Road Trip Snacks: A Survival Guide for Feeding Kids on the Go
By Anna Sachse
Once upon a time, you swore you’d never feed your kids in the car. You were not going to be that person with raspberries smashed into the upholstery, milk crusting up your console, and granola ground into your floor mats.
That was before you had to run a dozen weekend errands with the twins, or before you got stuck in rush hour traffic with “starving” (and demanding) little Hadley. Mobile munchies are a necessity for all busy parents, including me, a constantly multitasking mom-of-two.
Here are my six rules for providing kid-friendly, healthy car snacks on the go, whether driving across town or across country during summer break. (My older daughter’s first daycare report card stated she was “good at snacks,” so consider me a pro.)
1. Make Sure Car Snacks Aren’t a Fourth Meal
When on the go, go small. Pack healthy car snacks: easy-to-eat items that won’t replace a nutritious, well-balanced meal.
I like string cheese, low-sodium and whole-grain crackers or bread, nuts and seeds (if your child is old enough), sliced vegetables, dried fruit, and fresh fruit—apple slices are no-fuss and bananas work well if you bring a bag for the peel.
2. Keep an Emergency Stash of Car Snacks
You’re a parent of young children: You’ve got to think like a back-country survivor. Stock your glove box with a few non-perishables like Stretch Island fruit leather or low-sugar/higher fiber and protein granola bars.
3. The Best Road-Trip Snacks Go in Containers
Use anti-spill snack traps/catchers/cups, reusable snack bags, or sandwich-size Ziploc® bags that you can wash and reuse. Let me be honest: None of these methods work all the time (my daughters take immense pleasure in turning snack cups upside down and vigorously shaking to watch their organic cheddar bunnies fly), but at least you get a gold star for effort.
4. Try to Avoid These Backseat Mess-Makers
Sure, it may seem obvious that the following items should not be eaten in a car, but parenting desperation eclipses logic sometimes. No judging.
This includes things like yogurt, applesauce, peanut butter, or as one mom pal of mine learned from a disastrous experience, burritos. Another friend used to swear by the various fruit and veggie pouches, until her son took to throwing them when he finished, staining (and stinking up) her seats. A third friend’s son does well with Chobani’s Greek yogurt tubes, but you may arrive at your destination with dairy in your hair.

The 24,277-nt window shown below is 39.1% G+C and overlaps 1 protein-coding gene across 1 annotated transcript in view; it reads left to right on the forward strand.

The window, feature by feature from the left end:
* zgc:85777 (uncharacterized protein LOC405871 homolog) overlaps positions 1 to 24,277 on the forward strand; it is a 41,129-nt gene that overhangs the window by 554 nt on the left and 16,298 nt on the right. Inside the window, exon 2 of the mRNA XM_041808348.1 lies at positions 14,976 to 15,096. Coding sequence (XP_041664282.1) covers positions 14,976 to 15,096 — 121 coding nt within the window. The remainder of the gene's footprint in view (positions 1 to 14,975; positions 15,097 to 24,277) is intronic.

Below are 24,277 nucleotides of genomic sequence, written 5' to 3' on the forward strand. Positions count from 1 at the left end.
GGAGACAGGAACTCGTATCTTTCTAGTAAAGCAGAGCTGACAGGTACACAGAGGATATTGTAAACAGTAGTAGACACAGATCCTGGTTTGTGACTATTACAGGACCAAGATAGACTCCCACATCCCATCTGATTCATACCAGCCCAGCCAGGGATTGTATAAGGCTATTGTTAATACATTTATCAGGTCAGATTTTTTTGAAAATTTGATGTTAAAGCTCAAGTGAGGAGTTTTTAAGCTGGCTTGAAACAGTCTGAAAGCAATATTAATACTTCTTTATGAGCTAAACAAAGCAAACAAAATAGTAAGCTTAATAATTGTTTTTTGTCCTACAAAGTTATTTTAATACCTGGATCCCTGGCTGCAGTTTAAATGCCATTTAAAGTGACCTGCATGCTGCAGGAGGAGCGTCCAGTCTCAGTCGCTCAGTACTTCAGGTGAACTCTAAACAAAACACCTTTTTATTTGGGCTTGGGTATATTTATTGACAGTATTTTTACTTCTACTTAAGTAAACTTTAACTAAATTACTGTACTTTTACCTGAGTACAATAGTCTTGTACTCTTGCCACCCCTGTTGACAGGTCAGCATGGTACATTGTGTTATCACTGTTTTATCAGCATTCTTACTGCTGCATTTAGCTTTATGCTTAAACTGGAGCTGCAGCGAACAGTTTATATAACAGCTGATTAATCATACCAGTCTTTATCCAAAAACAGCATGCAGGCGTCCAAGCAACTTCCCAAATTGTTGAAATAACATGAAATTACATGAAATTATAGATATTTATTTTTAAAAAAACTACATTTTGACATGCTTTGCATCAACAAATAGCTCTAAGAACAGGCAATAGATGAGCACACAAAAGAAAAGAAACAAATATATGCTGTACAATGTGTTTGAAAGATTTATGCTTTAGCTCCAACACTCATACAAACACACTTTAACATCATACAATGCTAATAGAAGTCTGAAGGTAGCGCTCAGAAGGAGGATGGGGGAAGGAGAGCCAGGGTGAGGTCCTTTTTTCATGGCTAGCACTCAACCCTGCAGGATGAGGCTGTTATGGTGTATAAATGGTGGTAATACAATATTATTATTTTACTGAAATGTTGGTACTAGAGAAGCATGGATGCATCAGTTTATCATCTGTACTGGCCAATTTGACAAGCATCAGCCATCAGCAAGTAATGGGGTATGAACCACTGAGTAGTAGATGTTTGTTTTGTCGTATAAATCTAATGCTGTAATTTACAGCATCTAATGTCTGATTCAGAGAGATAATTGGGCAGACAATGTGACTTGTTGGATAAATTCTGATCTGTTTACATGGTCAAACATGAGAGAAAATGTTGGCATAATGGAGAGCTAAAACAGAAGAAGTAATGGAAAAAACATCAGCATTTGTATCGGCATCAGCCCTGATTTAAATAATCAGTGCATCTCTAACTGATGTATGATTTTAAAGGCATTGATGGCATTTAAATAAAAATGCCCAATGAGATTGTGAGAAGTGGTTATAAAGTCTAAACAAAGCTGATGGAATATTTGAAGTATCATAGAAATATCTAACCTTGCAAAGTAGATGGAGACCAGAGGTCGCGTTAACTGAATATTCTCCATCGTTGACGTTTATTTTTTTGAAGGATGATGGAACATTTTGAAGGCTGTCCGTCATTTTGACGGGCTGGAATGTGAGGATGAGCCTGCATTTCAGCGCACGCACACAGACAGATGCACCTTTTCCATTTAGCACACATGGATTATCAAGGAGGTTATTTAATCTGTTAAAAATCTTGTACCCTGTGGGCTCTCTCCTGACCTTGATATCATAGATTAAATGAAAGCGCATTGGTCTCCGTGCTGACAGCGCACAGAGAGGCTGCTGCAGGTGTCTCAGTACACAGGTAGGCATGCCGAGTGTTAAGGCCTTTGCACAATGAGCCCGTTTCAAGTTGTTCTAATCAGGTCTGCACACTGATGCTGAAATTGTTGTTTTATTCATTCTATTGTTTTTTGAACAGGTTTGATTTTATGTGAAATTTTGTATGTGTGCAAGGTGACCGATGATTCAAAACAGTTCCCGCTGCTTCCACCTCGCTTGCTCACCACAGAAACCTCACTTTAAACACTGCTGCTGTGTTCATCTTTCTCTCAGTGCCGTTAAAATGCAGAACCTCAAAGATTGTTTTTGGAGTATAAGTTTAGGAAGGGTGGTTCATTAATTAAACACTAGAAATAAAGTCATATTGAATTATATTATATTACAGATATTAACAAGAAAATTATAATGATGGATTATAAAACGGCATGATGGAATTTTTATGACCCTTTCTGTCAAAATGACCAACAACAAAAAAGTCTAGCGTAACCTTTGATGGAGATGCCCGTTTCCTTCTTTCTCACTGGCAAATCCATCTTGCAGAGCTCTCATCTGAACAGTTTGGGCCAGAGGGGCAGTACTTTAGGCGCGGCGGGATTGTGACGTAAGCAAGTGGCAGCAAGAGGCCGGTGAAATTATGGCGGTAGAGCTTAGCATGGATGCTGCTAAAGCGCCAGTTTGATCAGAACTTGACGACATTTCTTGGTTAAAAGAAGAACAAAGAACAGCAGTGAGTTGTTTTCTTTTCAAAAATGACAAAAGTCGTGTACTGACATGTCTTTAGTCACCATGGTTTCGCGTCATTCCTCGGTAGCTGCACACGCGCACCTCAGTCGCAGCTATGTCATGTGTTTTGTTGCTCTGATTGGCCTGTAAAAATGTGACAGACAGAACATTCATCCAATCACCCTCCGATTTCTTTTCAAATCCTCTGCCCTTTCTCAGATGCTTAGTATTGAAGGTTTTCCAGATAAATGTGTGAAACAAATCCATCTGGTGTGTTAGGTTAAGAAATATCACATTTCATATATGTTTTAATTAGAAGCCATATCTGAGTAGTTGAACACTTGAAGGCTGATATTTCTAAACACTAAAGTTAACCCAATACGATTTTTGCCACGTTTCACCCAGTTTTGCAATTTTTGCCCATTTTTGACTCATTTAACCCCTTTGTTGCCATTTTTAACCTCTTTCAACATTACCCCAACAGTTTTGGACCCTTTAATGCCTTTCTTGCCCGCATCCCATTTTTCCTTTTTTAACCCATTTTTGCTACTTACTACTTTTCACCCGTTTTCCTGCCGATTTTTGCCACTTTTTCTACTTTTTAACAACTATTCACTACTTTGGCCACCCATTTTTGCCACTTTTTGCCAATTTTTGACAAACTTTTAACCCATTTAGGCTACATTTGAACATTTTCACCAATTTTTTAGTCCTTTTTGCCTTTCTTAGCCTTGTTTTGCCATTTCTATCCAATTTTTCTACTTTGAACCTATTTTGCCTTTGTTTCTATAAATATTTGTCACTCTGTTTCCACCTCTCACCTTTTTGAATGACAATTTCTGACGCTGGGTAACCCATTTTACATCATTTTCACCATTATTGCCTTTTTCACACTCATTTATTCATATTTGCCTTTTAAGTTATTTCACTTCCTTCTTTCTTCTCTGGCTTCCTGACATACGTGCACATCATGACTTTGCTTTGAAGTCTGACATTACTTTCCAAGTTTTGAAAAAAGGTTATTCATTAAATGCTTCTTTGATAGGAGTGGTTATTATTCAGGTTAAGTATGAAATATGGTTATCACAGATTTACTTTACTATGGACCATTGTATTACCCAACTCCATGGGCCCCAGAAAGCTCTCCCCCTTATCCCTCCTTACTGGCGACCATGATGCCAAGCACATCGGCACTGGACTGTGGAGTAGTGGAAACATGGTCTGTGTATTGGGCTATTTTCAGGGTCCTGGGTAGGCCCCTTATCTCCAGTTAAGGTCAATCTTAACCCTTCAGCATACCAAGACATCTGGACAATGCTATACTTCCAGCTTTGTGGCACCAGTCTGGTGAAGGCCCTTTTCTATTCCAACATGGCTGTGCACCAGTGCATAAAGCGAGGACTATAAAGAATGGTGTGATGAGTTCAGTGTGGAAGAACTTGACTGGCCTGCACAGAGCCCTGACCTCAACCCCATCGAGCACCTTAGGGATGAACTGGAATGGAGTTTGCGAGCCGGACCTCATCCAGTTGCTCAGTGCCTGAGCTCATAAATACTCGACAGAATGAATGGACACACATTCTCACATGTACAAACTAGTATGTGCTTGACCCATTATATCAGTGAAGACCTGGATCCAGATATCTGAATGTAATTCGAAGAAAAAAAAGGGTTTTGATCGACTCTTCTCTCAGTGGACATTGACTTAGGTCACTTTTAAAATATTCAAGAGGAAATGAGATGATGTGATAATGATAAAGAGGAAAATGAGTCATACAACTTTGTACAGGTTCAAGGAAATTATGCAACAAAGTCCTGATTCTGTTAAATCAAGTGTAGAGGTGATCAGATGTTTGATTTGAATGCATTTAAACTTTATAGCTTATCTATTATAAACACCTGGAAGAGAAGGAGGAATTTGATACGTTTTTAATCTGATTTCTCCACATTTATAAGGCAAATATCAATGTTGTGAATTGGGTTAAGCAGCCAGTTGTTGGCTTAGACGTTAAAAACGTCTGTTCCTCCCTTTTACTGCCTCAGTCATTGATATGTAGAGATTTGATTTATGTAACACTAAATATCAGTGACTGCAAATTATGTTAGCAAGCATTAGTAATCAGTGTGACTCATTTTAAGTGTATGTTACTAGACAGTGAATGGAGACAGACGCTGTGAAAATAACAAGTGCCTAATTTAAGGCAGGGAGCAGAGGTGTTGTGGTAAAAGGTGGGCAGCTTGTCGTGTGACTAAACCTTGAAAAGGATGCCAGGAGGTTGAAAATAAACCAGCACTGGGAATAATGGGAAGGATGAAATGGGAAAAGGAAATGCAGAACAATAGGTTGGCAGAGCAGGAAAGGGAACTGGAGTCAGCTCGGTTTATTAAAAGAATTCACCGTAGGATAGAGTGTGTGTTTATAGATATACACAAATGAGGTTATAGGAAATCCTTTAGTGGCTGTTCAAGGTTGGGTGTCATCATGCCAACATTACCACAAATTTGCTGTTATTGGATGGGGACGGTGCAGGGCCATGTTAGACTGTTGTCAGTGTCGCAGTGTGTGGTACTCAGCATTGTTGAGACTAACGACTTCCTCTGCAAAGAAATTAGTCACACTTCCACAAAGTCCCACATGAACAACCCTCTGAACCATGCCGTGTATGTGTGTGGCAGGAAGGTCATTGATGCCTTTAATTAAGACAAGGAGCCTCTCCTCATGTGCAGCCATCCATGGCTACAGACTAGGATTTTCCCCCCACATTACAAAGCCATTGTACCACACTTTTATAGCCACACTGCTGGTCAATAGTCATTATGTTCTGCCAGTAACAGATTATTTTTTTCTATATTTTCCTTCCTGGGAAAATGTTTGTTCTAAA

You grab a latte for you and a low-fat muffin/scone/quick bread for the little one, nothing packaged, nothing processed, badda-bing, badda-boom. You are so ace at this whole parent-on-the-go thing, right? Wrong. Your kid is going to take that crumbly delight and make it rain. In your car.
Especially in the summer. Just don’t do it.
Here’s the official take on what to avoid, but know your own child. One kid I know overstuffs his mouth with popcorn, pretzels, or cheese until he gags, while another has issues with dry cereal, grapes, and carrots.
Even the tiniest bits like in, say, that chocolate chip cookie bribe, can melt. And then, one day when you’re late for work, you’ll sit in the backseat for a second to grab your briefcase or water bottle and end up with chocolate on the seat of your pants. Right before that big presentation.
5. Consider Buying a Hand Vac to Clean up Car Snacks
I use the powerful Black & Decker Pivot Vac, but you can find others as cheap as $19.99. Also stash some baby wipes in your seat pocket for wayward goo and dirty hands.
6. Carry “Stuffin’ Towels” for Easy-Mess Cleanup
Did you know that in Yosemite National Park, you’re supposed to remove car seats from the car when you’re not in it? Turns out the bears have learned to associate our little tykes’ thrones with a smorgasbord of stale treats (plus they can smell them), and they’ll break into your car to have a nosh.
To prevent a build-up of delectable (or just plain messy) detritus in your vehicle, carry a stack of old towels/washcloths/rags; then, when the kids want to eat, cover all the crevices (a.k.a. Cheerios™ suck holes). Full disclosure: I don’t actually do this, but a far more fastidious friend of mine swears by it and her car looks great. Shake out the towel and voilà! No bear—or ant—bait.